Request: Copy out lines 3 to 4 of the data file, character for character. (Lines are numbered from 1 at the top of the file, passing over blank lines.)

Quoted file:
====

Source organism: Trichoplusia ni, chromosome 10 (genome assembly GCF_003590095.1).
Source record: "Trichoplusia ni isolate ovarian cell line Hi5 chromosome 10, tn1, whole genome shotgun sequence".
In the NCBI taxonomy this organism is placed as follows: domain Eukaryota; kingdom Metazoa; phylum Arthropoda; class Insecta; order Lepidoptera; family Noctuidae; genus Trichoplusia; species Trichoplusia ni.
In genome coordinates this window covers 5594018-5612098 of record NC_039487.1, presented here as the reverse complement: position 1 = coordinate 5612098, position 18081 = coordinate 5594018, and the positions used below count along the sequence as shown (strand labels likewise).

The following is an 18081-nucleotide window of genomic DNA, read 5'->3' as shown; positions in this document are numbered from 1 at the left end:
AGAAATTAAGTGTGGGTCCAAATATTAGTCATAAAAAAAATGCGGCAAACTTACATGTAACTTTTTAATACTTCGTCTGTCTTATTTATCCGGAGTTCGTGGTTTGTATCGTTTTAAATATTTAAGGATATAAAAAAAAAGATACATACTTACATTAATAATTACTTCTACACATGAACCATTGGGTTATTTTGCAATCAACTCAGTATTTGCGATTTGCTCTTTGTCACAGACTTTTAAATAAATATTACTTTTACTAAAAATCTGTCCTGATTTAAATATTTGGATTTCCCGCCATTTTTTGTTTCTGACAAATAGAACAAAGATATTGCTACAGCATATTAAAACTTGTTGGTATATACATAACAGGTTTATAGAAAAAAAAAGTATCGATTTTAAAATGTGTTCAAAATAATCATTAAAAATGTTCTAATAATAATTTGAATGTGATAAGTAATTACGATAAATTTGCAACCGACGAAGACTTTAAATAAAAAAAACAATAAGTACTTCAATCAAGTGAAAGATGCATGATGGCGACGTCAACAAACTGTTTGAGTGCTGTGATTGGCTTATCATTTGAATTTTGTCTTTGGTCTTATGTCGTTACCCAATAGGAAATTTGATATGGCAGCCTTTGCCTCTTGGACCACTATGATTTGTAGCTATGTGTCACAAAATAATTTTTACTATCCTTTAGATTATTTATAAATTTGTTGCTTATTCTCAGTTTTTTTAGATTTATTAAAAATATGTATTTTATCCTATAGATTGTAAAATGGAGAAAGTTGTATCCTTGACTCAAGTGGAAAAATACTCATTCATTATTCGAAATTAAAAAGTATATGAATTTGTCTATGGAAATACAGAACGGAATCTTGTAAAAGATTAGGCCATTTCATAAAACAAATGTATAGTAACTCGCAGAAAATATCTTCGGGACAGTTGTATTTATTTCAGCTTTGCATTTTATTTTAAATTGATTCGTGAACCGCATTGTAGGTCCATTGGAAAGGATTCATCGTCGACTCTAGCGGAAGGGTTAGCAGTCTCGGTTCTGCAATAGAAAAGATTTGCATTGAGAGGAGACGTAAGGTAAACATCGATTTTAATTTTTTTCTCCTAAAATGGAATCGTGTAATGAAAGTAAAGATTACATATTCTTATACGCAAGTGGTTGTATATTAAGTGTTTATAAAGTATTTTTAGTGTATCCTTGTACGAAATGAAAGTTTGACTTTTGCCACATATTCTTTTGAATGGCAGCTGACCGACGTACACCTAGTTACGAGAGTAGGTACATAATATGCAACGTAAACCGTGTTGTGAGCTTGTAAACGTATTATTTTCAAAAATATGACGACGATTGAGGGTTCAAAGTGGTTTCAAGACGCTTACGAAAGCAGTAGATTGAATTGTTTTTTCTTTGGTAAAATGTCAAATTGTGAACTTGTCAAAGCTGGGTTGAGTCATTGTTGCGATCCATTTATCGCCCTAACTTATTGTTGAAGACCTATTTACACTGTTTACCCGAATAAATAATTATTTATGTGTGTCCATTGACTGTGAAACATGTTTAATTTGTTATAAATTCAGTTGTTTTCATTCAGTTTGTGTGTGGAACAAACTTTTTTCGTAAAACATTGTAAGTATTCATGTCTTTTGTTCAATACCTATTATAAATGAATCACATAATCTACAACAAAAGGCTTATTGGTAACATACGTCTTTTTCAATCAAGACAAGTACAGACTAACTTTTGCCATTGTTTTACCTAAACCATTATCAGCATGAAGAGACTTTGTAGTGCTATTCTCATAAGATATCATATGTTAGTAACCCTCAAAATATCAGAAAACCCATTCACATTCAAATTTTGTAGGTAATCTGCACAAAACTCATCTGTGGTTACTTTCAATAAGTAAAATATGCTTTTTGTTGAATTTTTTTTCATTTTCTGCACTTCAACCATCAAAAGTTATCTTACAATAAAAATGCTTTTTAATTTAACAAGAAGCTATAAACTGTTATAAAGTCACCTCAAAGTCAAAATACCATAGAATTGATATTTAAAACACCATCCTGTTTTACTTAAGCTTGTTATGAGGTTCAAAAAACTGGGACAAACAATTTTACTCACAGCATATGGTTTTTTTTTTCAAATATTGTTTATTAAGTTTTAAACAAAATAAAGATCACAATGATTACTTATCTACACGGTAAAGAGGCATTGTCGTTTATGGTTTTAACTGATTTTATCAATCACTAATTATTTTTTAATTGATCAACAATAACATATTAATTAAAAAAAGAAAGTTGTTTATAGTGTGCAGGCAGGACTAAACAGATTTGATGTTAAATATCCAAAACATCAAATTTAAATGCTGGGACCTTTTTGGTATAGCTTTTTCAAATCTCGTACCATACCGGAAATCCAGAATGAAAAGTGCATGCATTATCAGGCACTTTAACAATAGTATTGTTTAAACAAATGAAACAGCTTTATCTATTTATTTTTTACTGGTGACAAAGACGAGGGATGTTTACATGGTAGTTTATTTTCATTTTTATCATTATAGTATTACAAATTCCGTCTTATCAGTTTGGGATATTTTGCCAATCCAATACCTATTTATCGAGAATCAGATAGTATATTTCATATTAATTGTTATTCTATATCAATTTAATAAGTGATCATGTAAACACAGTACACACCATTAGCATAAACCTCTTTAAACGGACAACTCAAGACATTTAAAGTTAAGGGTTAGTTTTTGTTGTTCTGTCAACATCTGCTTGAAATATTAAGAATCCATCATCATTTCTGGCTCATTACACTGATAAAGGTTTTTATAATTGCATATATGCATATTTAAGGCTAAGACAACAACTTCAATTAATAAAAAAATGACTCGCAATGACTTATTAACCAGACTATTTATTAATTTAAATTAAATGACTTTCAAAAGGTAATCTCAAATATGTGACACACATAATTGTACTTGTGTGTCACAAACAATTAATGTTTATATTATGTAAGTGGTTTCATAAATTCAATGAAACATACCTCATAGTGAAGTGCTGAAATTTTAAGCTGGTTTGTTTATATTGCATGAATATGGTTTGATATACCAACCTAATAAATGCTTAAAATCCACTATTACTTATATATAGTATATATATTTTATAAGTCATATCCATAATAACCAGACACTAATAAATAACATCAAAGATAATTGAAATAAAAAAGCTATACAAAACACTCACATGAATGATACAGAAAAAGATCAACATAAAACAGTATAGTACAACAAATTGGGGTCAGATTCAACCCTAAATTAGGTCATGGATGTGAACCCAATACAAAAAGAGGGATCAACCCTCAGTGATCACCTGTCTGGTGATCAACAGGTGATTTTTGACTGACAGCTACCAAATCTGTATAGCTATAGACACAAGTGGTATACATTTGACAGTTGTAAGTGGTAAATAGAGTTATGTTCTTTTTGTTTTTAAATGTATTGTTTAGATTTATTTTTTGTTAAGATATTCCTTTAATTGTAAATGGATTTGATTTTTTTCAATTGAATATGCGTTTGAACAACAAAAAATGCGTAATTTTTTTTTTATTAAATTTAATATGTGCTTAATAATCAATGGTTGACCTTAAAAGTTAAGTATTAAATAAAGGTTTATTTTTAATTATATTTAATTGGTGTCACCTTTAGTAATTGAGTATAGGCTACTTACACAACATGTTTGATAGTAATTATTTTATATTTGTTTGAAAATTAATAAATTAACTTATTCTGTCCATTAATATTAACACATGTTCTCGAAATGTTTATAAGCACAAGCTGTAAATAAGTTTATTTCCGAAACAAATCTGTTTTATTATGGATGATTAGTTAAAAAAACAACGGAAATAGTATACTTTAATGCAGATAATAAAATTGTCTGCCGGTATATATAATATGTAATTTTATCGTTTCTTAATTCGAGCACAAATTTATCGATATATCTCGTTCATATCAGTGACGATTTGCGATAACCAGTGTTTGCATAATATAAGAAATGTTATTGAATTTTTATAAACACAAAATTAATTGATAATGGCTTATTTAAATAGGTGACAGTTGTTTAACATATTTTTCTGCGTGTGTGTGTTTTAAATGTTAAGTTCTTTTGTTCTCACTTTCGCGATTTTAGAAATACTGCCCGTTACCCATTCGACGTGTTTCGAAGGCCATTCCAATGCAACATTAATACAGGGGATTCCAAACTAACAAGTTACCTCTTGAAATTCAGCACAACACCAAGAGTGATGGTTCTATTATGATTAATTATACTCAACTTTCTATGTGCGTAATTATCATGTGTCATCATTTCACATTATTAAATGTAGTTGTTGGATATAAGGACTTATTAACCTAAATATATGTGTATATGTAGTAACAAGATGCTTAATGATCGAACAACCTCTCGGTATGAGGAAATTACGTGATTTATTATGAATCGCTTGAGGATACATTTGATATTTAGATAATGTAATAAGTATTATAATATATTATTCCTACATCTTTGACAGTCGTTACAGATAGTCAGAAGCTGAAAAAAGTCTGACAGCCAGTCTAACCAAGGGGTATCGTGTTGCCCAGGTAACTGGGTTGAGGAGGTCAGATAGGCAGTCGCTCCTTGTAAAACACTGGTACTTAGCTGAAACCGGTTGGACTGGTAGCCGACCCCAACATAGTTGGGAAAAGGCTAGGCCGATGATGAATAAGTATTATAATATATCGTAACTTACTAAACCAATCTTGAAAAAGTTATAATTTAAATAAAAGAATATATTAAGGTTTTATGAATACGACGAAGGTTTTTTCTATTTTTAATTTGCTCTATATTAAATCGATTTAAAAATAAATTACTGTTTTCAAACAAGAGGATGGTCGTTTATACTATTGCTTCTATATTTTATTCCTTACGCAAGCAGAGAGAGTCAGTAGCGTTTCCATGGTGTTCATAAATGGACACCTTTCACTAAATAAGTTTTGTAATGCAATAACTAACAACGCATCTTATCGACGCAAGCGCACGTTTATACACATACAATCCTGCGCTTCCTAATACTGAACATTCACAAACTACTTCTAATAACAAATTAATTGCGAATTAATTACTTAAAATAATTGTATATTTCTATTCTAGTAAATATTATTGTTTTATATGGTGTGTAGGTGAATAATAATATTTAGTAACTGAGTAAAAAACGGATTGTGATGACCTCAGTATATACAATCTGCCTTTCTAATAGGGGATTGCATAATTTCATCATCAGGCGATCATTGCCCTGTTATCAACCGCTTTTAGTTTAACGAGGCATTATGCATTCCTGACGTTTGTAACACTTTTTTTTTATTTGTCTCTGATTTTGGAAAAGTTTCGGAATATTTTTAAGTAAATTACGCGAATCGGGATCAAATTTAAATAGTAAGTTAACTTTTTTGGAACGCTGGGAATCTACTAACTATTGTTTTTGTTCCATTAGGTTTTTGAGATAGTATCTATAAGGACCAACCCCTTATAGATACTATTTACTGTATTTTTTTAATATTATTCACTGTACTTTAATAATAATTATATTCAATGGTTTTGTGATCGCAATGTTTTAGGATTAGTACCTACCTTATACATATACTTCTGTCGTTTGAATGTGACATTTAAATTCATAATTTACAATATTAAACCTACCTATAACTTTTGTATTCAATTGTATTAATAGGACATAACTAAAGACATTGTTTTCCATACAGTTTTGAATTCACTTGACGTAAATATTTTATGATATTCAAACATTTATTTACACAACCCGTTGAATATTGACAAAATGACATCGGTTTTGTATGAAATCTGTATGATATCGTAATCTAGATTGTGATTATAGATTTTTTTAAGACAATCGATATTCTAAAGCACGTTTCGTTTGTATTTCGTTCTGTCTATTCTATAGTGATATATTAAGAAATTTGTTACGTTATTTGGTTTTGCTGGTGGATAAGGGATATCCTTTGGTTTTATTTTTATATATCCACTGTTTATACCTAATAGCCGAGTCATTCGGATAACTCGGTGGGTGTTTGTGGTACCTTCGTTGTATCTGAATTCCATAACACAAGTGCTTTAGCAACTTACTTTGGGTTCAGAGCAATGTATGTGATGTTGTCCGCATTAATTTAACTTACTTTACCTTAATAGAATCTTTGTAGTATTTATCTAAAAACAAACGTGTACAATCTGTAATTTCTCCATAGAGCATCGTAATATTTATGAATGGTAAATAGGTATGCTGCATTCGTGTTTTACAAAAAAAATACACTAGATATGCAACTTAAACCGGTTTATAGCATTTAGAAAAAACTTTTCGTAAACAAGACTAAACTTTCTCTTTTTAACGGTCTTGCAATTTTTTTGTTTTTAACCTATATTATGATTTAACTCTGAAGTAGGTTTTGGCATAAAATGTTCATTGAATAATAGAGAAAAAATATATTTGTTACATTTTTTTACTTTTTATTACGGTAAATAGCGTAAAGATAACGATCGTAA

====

In the NCBI taxonomy this organism is placed as follows: domain Eukaryota; kingdom Metazoa; phylum Arthropoda; class Insecta; order Lepidoptera; family Noctuidae; genus Trichoplusia; species Trichoplusia ni.
In genome coordinates this window covers 5594018-5612098 of record NC_039487.1, presented here as the reverse complement: position 1 = coordinate 5612098, position 18081 = coordinate 5594018, and the positions used below count along the sequence as shown (strand labels likewise).